I would normally be all over artificially long game time, but I think Dark Souls is the rare exception to that. It has no grind. Especially summoning resources (as that just to balance helping versus being helped).

 

I think Dark Souls and Returnal get this spotlight because they are one of the few 3D games that put mechanics at the forefront of what they are.

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1 minute ago, jonny_rat said:

Holy shit I've just remembered that Dark Souls 2 includes an in-lore difficulty option, available in the first 30 minutes of play, that applies a flat modifier to enemy damage and player resistance throughout the game, fulfilling virtually everything that's being discussed here.

 

It makes the game harder.

 

 

 

Amazing! :lol:

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Just now, LaveDisco said:

 

Oh yeah totally. There is a huge amount of agreement here. That article looks great, thanks I will. From a quick scan, it looks like I agree with it all. Accessibility and difficulty overlap, but aren't quite the same thing (I think difficult games can be accessible). For example I think Celeste is a masterstroke in making a game difficult and accessible.


Unless I'm misrepresenting the article It's interesting that Sekiro was more accessible to the writer. I love the game, but I think it's far worse at adapting it's difficulty compared to dark souls (and I think my favourite).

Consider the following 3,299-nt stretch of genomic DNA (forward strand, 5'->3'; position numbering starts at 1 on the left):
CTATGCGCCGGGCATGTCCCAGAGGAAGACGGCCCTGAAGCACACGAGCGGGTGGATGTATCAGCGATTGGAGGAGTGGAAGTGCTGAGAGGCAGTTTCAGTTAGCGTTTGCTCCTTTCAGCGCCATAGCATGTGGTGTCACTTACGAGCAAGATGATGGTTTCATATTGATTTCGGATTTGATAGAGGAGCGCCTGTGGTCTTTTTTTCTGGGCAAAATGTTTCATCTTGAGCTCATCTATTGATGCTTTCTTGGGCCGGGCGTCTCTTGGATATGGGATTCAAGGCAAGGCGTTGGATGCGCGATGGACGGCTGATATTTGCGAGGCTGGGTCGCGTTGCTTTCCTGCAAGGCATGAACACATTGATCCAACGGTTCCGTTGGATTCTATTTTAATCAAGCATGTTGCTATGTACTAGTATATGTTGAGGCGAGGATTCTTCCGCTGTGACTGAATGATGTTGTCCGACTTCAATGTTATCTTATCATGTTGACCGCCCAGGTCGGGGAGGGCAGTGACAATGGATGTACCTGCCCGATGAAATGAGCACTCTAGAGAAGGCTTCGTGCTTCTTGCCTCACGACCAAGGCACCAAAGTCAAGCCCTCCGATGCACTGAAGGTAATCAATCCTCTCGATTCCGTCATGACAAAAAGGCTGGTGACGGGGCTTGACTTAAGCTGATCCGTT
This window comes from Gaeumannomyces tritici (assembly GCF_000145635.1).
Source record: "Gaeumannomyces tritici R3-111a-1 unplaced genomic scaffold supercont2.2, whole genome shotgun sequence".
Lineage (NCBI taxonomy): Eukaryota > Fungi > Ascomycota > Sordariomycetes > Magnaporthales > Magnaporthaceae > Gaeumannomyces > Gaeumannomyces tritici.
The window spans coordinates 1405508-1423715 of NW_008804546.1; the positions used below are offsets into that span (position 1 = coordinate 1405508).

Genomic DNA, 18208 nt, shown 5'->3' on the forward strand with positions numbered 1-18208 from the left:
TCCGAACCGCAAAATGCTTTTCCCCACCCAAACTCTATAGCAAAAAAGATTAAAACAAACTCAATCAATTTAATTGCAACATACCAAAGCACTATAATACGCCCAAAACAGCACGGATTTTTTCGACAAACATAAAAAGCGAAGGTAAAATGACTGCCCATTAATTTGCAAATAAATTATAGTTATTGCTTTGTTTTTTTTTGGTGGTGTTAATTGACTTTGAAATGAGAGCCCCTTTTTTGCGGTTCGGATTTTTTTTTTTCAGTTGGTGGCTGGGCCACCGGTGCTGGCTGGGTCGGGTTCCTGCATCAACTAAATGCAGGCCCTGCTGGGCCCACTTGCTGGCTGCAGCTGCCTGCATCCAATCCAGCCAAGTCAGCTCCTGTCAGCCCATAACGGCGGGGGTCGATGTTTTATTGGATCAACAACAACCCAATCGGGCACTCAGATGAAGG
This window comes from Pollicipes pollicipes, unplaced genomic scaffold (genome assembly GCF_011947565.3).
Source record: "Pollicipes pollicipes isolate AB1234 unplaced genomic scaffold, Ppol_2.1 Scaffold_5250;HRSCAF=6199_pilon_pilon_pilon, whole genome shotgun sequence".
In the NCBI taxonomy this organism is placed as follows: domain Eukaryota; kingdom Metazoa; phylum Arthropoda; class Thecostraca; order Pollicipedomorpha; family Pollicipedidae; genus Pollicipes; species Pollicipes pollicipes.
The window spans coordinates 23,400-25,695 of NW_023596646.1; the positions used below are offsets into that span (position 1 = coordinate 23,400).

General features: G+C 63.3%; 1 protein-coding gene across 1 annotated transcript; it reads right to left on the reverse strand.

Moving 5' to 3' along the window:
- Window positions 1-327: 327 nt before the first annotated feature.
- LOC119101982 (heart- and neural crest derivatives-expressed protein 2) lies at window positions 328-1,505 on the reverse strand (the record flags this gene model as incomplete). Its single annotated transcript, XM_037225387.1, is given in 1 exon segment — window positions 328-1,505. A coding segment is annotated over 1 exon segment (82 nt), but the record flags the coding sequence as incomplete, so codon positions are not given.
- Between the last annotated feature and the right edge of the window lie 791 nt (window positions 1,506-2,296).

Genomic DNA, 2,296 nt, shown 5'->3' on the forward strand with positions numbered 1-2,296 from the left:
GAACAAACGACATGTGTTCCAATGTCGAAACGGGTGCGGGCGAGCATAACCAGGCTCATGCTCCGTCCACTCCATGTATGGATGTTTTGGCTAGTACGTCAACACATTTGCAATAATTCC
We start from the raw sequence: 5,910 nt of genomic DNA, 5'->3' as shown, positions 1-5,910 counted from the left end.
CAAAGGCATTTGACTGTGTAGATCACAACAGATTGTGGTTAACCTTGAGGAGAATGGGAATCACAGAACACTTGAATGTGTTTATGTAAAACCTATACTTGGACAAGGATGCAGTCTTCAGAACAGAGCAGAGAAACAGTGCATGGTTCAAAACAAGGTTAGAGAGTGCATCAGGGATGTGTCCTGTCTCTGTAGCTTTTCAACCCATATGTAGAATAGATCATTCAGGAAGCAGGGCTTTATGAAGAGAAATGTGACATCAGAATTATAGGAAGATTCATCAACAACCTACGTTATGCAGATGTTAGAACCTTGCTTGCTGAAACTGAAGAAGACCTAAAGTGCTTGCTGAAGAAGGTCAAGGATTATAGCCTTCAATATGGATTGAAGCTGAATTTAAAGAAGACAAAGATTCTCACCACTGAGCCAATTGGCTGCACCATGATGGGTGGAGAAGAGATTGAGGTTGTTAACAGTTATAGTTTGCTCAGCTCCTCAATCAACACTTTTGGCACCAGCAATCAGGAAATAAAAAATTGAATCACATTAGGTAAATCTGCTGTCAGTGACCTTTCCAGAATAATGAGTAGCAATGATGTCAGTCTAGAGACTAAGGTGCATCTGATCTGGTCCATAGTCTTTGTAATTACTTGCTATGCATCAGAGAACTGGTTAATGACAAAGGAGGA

I would normally be all over artificially long game time, but I think Dark Souls is the rare exception to that. It has no grind. Especially summoning resources (as that just to balance helping versus being helped).

 

I think Dark Souls and Returnal get this spotlight because they are one of the few 3D games that put mechanics at the forefront of what they are.

Agree re: Sekiro - I think they wrote that when they were just starting to play it. I've said it in here before but I think there was internal conflict around it. The QoL/tutorial/UI stuff is way ahead of the souls games, but the game's difficulty and pace just turns it into an absolute beast halfway through. If you can't grok the core of the combat in it, you're lost by the time you get to Genichiro, and it's given up trying to help you learn by that point as well.

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6 minutes ago, Broker said:

 

That's totally fair, but there's also a level at which the experience of doing something at a high level just can't be the same as a simplified version. The people playing SOR4 on mania are experiencing a different thing to you, and you're experiencing a different thing to the people playing on lower difficulties, however minor those differences may be. It's totally reasonable for a developer who chooses to spend massive amounts of time and effort calibrating their game to offer the same feeling to people of different skill levels to have made that choice. But I also think it's ok if some developers choose not to do that and instead spend that time focusing entirely on one difficulty level so that they can tune that one perfectly to one experience. As Lave mentioned on the last page, Dark Souls does have a variety of methods via which it moderates it's difficulty, but they're all built into the experience of the game and the world it takes place in. That's just a different choice of resource allocation in order to provide an enjoyable experience to a different type of person.